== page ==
Author Archives: Amy Bannon

Donor Profile: Sue Tracy Moritz ‘56

It’s My Turn

First we supporimg_2474ted my husband’s alma mater, then we gave to our children’s….now it’s my turn.  This refrain, “it’s my turn” was a strong voice in my head five years ago and it coincided nicely with a visit from The White Mountain School in which they described a project of interest to me. To this day I look back on my time at the School with nostalgia and appreciation. Education has always been important to my family and we believe strongly in giving back.

Five years ago, White Mountain was raising money to restore the Formal Garden.  Having fond memories of the garden, I was interested in supporting this project, but before doing so I had some questions… about the academic program, the student body, the faculty, the physical plant, and the School’s financial stability.  I wanted to know more about White Mountain’s mission and vision, and its ability to move forward with both. Satisfied with what we learned, my husband (Charlie) and I were pleased to give a leadership-level gift to support the garden restoration project.

My reconnection with my alma mater was sparked by the garden project but has since deepened. Each year I’ve seen the School set high expectations and work hard to achieve them. The White Mountain School is doing interesting and important work in the world of education, students are thriving, admissions are strengthening, and the facilities are being cared for. Ever since my reconnection, we have been pleased to give an equivalent or higher gift to the School dividing our support between the annual fund, capital projects, and the endowment. Our annual giving recognizes the good work being done today for White Mountain students. Our capital and endowment gifts are our way of telling White Mountain that we also believe in and want to support the School’s future.

Believing in the importance of cultivating young donors, we financially challenged the School to find ways to encourage the next generation of philanthropic support. They responded with the Young Leaders giving program and a more robust Senior Gift program. We hope these programs will continue to grow and provide support for White Mountain in the years to come.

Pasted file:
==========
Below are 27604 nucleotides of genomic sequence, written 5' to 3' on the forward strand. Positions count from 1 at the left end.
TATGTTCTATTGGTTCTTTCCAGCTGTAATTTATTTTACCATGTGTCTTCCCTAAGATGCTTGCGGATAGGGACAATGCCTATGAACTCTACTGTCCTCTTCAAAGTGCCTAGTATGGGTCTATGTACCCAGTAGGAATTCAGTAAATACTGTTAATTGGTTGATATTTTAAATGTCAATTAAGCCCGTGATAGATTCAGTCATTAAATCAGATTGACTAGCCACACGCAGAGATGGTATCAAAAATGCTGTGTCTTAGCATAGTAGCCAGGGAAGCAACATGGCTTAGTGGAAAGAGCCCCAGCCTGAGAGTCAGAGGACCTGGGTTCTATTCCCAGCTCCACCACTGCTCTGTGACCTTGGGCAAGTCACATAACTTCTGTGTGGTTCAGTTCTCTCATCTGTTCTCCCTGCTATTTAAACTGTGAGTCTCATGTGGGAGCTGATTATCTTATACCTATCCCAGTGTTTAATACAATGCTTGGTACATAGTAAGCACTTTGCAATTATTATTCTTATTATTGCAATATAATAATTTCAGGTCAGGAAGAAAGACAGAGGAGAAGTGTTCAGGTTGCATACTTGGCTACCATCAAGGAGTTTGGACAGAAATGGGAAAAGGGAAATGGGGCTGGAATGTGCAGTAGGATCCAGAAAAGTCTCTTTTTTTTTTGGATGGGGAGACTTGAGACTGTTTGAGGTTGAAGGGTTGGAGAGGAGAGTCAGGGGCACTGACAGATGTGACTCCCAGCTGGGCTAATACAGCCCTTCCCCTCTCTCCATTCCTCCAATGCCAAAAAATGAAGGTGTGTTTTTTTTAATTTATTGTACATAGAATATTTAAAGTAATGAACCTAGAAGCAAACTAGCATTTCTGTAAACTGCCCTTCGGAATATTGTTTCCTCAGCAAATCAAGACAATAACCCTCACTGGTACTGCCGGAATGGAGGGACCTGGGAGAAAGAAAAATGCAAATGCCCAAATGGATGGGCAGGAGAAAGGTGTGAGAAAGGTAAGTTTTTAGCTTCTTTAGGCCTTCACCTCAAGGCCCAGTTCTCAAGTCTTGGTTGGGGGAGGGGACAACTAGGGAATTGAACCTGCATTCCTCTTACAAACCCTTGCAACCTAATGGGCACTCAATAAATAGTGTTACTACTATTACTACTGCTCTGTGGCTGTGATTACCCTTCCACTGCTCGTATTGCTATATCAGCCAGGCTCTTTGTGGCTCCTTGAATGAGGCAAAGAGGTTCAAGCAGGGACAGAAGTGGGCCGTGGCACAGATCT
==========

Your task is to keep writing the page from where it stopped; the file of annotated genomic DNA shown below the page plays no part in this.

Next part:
Charlie and I are proud to be a part of the current and future success of The White Mountain School. I am glad that when my turn came, we could invest in a small educational institution that is deeply meaningful to me and one with which I could partner in giving back.

 

Spring Field Courses

Field Courses at The White Mountain School demonstrate our commitment to learning outside the classroom. Students at White Mountain immerse themselves in week-long, off-campus Field Courses each semester. These unique experiences allow in-depth, academic exploration of a specific topic in an authentic setting. Each Field Course provides an incomparable opportunity for students to explore and develop interests and passions beyond the walls of the traditional classroom.

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“Field Courses allow students to follow new or developing interests and passions into a
specific field of study for a week-long intensive program. The power of spending time
learning and bonding as a co-learning community for a week deepens connections
with both the academics covered in their course and also with their peers.” – Ted Teegarden, Director of Outdoor Education

This week, Field Courses met to go over their course syllabus and begin preparations for their departures on March 4. Courses will go far and wide this spring from exploring social justice in the Dominican Republic to avalanche science in the snowy mountains of Idaho.


Spring Field Course Offerings:

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Green Living in the Urban World: Sustainability and Service in Montreal

Leadership in the Natural World: Practical Applications of Leadership and Communication

Intersectional Feminism: An Examination of Gender, Power, and Race

Maine Coast Independent Student Project

The Physics of Climbing

Winter Photography in The White Mountains

Buddhism and Mindfulness: The Study and Practice

Economics: A Case Study Through the Ski Industry

Ekphrastic Exercises in Art and Writing

Avalanche Science and Education: Exploring the Mountains of Idaho

Exploring the Culture and Social Justice in the Developing Caribbean Nation of the Dominican Republic